• Use factors to ensure equal access for girls and boys
• Micro-business generation through production: Imagine processes that will allow the facility to be self-maintained and operated and serve as development hubs for supporting and generating local social entrepreneurs.
• As most youth are either in school, or more often working, during the day teams must figure out a way to allow these facilities to operate in the late evening and early mornings.
• Use informal solutions to transform under–utilized public space on a temporary basis.
• Meeting space for large gatherings (to kick off games, hold community or educational events)


| Futsal Field |
• Minimum dimensions: 15m x 28m (49ft x 28ft)
• Surface: Use location surface, but provide demarcation for the field dimensions
Download Sketchup Model

| Basketball Court |
• Minimum dimensions: Use Standard dimensions for basketball court
• Surface: Use location surface, but provide demarcation for the field dimensions


| Sports Products/Equipment |
• Shirts
• Shorts/Pants
• Shoes
• Balls
• Goals + goal posts

| Kakuma Refugee Camp |

View Larger Map

| Videos from Kakuma |

| Additional Research |

Books

Design Like You Give A Damn: Architectural Responses to Humanitarian Crises by Architecture for Humanity, New York: Metropolis Books, 2006.

A Home in the City: Improving the Lives of Slum Dwellers By the UN Millenium Project Task Force, New York: UNDP 2005 [free PDF download from UN website otherwise $40 from Earthscan]

Housing Without Houses: Participation, Flexibility, Enablement by Nabeel Hamdi, London: Intermediate Technology Publications, 1995.

Man’s Struggle for Shelter in an Urbanizing World by Charles Abrams, Cambridge, Mass: MIT Press, 1966.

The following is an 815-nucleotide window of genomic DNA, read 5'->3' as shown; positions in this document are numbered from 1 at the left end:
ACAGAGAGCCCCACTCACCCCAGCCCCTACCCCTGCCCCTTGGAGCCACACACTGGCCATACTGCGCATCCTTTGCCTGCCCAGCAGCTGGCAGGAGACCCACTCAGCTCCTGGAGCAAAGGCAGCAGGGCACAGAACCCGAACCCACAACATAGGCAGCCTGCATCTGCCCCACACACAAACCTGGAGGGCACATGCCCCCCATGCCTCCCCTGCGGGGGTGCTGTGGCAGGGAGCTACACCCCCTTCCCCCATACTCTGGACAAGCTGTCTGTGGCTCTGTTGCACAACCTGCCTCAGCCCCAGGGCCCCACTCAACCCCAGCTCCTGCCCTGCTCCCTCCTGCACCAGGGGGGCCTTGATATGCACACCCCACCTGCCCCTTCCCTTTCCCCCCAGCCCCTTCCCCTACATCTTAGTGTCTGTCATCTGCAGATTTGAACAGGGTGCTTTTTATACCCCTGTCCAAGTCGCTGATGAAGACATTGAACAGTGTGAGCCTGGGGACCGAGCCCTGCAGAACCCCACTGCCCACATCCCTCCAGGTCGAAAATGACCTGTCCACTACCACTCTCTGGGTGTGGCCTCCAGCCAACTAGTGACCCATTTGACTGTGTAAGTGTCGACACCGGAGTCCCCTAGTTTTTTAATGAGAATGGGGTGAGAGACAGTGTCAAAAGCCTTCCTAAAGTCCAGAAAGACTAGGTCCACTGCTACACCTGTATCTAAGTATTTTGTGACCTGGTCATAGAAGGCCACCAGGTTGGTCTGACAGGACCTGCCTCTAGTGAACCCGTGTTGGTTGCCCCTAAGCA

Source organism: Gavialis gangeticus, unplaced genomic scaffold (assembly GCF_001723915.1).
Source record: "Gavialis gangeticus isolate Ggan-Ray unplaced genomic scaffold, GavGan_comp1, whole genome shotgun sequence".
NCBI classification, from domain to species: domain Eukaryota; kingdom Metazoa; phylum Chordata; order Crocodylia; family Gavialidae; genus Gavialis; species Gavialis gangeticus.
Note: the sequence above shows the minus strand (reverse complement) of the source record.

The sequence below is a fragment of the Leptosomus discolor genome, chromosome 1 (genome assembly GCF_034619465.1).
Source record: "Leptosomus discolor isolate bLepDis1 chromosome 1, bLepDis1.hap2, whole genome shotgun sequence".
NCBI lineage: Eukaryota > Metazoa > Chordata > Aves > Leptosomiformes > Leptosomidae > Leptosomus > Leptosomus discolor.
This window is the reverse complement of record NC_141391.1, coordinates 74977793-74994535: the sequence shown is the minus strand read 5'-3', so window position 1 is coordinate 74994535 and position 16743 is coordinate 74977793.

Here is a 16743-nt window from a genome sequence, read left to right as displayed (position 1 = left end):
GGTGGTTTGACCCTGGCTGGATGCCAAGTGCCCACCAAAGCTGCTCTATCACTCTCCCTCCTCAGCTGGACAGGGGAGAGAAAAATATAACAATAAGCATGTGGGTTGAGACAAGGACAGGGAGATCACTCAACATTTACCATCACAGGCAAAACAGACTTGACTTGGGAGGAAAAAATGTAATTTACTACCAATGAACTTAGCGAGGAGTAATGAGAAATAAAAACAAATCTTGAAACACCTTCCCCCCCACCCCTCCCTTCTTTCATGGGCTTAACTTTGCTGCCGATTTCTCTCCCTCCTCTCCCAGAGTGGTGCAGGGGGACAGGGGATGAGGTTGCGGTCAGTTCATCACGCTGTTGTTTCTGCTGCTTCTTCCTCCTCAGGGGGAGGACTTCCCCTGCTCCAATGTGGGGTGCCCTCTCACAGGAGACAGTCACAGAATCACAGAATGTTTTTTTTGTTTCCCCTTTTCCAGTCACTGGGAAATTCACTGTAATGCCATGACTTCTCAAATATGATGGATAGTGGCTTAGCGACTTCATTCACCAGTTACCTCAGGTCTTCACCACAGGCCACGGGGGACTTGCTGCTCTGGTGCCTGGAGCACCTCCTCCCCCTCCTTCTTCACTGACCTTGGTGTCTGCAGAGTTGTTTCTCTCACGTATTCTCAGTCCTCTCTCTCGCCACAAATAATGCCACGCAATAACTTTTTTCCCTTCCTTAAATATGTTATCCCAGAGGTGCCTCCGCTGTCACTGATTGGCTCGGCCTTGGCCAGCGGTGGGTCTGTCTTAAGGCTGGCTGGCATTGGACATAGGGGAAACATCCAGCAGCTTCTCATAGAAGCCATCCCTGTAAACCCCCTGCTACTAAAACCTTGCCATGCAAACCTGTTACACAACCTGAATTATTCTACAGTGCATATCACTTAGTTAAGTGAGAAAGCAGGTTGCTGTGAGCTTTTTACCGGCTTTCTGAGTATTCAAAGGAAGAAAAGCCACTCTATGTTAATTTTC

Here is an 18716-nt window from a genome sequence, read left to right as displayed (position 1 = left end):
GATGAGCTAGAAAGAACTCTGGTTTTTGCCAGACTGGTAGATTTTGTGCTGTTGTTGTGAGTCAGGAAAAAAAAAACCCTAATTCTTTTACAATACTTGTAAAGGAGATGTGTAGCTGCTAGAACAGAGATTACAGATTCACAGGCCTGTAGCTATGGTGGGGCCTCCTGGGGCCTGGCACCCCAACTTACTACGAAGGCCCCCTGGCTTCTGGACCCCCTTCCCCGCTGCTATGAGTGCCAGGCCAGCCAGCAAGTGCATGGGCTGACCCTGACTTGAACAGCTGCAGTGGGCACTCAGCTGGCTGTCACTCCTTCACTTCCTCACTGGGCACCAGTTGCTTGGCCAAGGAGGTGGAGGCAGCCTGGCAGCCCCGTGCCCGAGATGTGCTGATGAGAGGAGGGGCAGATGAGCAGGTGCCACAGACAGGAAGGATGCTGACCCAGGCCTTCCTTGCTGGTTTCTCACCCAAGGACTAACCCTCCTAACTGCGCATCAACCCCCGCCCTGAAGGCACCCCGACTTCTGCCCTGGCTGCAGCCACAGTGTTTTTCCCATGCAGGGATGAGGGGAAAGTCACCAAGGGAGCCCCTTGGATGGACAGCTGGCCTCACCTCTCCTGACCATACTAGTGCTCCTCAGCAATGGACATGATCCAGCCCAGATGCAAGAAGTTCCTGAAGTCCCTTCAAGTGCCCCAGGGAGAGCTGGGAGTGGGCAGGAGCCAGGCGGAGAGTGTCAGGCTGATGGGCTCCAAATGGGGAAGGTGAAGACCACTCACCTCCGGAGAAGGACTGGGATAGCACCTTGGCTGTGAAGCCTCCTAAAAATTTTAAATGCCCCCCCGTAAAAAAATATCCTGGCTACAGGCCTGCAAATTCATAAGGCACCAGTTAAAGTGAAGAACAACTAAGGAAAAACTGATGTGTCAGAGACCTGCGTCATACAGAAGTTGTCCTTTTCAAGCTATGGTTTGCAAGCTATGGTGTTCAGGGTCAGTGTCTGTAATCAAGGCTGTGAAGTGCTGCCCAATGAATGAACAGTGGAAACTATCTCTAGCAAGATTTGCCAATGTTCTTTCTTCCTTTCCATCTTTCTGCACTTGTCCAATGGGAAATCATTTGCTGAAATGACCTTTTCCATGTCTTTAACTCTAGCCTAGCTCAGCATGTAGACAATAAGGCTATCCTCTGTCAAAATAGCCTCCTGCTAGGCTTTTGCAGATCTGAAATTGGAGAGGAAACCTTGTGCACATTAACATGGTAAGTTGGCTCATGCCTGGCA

Freedom to Build: Dweller Control for the Housing Process by John F. C. Turner and Robert Fichter, New York: MacMillan, 1972.

Architecture for the Poor: An Experiment in Rural Egypt by Hassan Fathy, Chicago and London: The University of Chicago Press, 1973.

Architecture Without Architects: A Short Introduction to Non-Pedigreed Architecture By Bernard Rudofsky, New York: MoMA or University of New Mexico Press, 1964

The Fortune at the Bottom of the Pyramid By C.K.Prahalad, Upper Saddle River, New Jersey: Wharton School Publishing, 2005

The State of the World’s Cities 2001, The United Nations Centre for Human Settlements (Habitat), Nairobi, 2002

Technical Notes: Special Considerations for Programming in Unstable Situations UNICEF Programme Division and Office of Emergency Programmes: New York, 2001

The Evolution of Slum Clearance Policies in London and Paris by Rihs, Sandra and Daniel Katell, United Nations Centre for Human Settlements (Habitat, Sept. 2001, Vol. 7, no. 3).

Shadow Cities: A Billion Squatters, A New World By Robert Neuwirth, New York: Routledge

AttachmentSize
Kakuma_United.pdf1.26 MB

Competition Details

  • Name: Kakuma United
  • Host: Architecture for Humanity
  • Type: Public
  • Registration Deadline:
  • Submission Deadline: January 20 2011
  • Entry Fee: Free
  • Status: Open